InvestmentsMay 7 2013

Kerley weighs Australian underweight

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ByEleanor Lawrie

Henderson Global Investors’ Mike Kerley has said he has an ambivalent relationship with the Australian stockmarket as investors’ hunger for income pushes up valuations.

Mr Kerley, who runs the £369m Henderson Far East Income trust, had approximately 17.8 per cent in Australian stocks at the end of April.

The weighting is less than the 27.1 per cent that Australian stocks make up in the FTSE All-World Asia Pacific ex Japan index, which the trust uses as a comparative benchmark.

The manager said Asia Pacific investors had to pay attention to Australia but that it had become “increasingly difficult” to find opportunities there. He said his view was reflected by his exposure being roughly half that of some of his peers, who have “more than 30 per cent”.

“To generate income out of Asia Pacific you must have a big weighting in Australia,” he said.

“It is difficult to ignore but quite risky. Australia should not be doing as well as it is.

“The economy has problems with competitiveness and the currency. The fundamentals are not attractive.”

Mr Kerley said the Australian stockmarket yielded approximately 3.2 per cent now compared with 2.7 per cent for his benchmark index, which was part of the reason some investors allocated heavily to it.

Elsewhere, the manager said he was increasingly looking for growth-orientated stocks that would be good sources of yield in the future, because “yields are very compressed in defensive equities across Asia”.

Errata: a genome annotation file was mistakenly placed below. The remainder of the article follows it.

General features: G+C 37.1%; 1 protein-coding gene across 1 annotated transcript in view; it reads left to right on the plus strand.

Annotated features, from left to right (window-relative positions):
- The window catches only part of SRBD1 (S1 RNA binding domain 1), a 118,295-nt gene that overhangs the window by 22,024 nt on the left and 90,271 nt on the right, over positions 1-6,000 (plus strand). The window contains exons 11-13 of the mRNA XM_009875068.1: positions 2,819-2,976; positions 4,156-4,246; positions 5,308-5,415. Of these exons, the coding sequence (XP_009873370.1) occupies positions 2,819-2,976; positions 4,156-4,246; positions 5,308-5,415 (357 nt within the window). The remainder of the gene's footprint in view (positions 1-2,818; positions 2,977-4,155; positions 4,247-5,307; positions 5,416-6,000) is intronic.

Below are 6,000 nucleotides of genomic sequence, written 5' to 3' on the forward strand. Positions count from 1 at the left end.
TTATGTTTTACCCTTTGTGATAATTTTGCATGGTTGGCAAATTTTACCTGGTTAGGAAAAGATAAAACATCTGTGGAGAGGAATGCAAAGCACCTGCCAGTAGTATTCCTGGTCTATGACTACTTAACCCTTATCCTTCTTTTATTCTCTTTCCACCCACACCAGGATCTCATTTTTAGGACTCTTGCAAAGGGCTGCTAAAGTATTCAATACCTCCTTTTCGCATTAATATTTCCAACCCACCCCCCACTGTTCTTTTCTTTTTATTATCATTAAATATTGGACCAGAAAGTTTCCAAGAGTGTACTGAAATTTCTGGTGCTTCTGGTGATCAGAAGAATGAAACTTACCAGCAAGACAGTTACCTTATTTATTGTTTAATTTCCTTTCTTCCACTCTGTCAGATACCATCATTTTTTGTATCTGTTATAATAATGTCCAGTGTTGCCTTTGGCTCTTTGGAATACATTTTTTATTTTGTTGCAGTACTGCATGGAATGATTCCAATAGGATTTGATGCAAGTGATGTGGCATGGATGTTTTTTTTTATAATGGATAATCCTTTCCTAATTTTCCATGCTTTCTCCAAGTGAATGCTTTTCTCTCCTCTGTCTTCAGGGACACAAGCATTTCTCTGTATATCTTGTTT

“People have not been willing to pay for growth. The upside is the companies with decent dividend growth,” he said.

Mr Kerley said some of the trust’s consumer discretionary holdings matched this description, as did large parts of his 15.3 per cent property exposure. However, the manager said he did not hold real estate investment trusts (Reits) because the popularity of the vehicles had brought yields to low levels.

The manager’s second largest regional bet is China where he has a 15.4 per cent weighting. Mr Kerley has roughly one third of this in two Chinese banks – Bank of China and China Construction Bank.

The manager said: “When China is weak, the areas impacted by the changes are cyclical stocks which are volatile.”

Last month the trust sold out of real estate company China Evergrande following poor results, while the manager said Chinese consumer staples had become very expensive, with beer and noodle companies performing particularly well.

“We have more of a focus on consumer discretionary than consumer staples, which is a popular sector and the valuations look punchy,” he said.

He sees Chinese banks and property as offering better valuations as part of the same play on domestic consumption because “we believe in the underlying growth story”.